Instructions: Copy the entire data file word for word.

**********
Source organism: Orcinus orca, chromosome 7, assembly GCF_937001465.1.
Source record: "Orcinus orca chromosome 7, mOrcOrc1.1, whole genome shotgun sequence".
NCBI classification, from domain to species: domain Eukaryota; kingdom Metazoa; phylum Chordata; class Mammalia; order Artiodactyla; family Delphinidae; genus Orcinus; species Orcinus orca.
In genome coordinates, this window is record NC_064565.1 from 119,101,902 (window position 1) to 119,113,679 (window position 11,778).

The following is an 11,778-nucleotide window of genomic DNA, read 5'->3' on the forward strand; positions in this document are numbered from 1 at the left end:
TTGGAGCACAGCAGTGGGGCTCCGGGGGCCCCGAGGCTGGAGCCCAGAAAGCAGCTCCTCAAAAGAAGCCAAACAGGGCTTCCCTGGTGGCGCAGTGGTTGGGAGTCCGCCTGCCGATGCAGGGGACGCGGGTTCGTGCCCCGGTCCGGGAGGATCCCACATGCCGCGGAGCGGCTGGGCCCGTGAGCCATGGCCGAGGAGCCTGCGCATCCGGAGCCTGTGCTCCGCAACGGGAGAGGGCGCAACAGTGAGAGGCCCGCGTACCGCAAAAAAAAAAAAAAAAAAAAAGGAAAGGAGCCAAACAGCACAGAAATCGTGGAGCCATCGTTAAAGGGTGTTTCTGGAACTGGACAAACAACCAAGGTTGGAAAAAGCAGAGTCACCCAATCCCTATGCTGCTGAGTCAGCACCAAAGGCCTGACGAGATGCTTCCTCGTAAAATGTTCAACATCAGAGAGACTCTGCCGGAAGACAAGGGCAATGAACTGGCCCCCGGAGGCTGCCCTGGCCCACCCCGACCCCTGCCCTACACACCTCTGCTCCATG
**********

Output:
Source organism: Orcinus orca, chromosome 7, assembly GCF_937001465.1.
Source record: "Orcinus orca chromosome 7, mOrcOrc1.1, whole genome shotgun sequence".
NCBI classification, from domain to species: domain Eukaryota; kingdom Metazoa; phylum Chordata; class Mammalia; order Artiodactyla; family Delphinidae; genus Orcinus; species Orcinus orca.
In genome coordinates, this window is record NC_064565.1 from 119,101,902 (window position 1) to 119,113,679 (window position 11,778).

The following is an 11,778-nucleotide window of genomic DNA, read 5'->3' on the forward strand; positions in this document are numbered from 1 at the left end:
TTGGAGCACAGCAGTGGGGCTCCGGGGGCCCCGAGGCTGGAGCCCAGAAAGCAGCTCCTCAAAAGAAGCCAAACAGGGCTTCCCTGGTGGCGCAGTGGTTGGGAGTCCGCCTGCCGATGCAGGGGACGCGGGTTCGTGCCCCGGTCCGGGAGGATCCCACATGCCGCGGAGCGGCTGGGCCCGTGAGCCATGGCCGAGGAGCCTGCGCATCCGGAGCCTGTGCTCCGCAACGGGAGAGGGCGCAACAGTGAGAGGCCCGCGTACCGCAAAAAAAAAAAAAAAAAAAAAGGAAAGGAGCCAAACAGCACAGAAATCGTGGAGCCATCGTTAAAGGGTGTTTCTGGAACTGGACAAACAACCAAGGTTGGAAAAAGCAGAGTCACCCAATCCCTATGCTGCTGAGTCAGCACCAAAGGCCTGACGAGATGCTTCCTCGTAAAATGTTCAACATCAGAGAGACTCTGCCGGAAGACAAGGGCAATGAACTGGCCCCCGGAGGCTGCCCTGGCCCACCCCGACCCCTGCCCTACACACCTCTGCTCCATG